iency of the unit.
Jno, J. Tigert, United States Com
missioner of Education, in his anhjoal
report for the fiscal year endng Junlj
30, 1922, which was made public to- i
day. Assimilation of the foreign.'
bom", removal of illiteracy, adjustf
ment of inequalities in educational
opportunity, and inculcation of proi
per-, ideals concerning.our.f(?rm of
Government arie problems whicti^tne
educational forces of the country
must meet, and informed leadership
in dealing with these problems is
needed more than, ever befprs. .The
United States fiuijeau of Education
is required by law to promote the
of education throughout,the
country, to be informed on ill,'sub-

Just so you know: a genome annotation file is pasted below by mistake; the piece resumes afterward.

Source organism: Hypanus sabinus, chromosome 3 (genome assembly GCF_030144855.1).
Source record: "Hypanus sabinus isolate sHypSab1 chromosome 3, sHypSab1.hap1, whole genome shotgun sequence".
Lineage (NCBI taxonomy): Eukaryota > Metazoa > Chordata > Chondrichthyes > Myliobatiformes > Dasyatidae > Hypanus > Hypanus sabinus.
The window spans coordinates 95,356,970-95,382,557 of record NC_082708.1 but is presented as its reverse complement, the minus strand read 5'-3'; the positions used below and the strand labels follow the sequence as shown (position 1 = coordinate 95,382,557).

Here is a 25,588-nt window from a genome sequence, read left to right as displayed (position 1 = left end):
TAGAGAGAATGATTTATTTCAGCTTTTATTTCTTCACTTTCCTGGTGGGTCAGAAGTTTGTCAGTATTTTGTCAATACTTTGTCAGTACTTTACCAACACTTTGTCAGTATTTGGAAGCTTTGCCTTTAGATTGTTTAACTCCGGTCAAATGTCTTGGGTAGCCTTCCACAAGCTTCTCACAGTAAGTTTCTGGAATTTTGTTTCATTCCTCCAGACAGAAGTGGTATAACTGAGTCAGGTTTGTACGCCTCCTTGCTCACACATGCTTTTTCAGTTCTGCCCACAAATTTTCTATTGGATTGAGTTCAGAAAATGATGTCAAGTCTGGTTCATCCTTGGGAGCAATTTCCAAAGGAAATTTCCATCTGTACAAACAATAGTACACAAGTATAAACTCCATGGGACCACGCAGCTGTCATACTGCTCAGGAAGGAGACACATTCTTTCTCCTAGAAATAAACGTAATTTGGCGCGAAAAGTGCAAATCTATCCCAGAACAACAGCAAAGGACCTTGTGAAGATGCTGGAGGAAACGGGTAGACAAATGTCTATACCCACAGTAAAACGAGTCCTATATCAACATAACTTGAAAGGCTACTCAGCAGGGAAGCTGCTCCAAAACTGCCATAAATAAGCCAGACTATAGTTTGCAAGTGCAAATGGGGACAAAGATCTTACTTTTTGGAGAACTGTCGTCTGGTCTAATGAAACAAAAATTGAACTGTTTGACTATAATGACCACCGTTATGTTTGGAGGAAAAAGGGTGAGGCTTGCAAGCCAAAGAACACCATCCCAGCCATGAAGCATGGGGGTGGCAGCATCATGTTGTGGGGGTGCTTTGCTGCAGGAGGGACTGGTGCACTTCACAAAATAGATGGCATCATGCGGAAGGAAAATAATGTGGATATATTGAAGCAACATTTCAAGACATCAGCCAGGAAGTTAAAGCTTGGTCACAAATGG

jects pertaining to education, and to
diaseminate, such information, Re
cording to the report...
tk.. Th Be-K^
xhnkjrery ef-
ew faruiding is
.,fib the efBc-
FonloJac, Wis*.^Refc-'. .4MfaJMy
minutes after his wife Berih* Rdhtl,
age 35, had ben ele^bcijiediM an
exposed wire in thkr.'ij&U *f tli#
home here, George A(S:fil/81'^i^s
old, attempted to dehiOflsirate tjj|f$e
undertaker jtist hoV^ trSfSfly oc
curred and was electrocute^"in,ex-
actly the..spnie manhfeie as nis wjtfe.
Both died. alo\it five" mirftttis after
the shock..
Mr^ Kdhls went to Ae k^'iattt-
ihg an extension, cord wIW an! ex
posed wire and stepped ojy.a radia
tor in the floor- Mr. Ko^lS fbli'cV^r-
ed her exact footstps. Two child
ren, 12 and 8 survive. CJnly a sis
ter was in the home at ty.4 time' of,
the tragedy. jUf
~-V, u*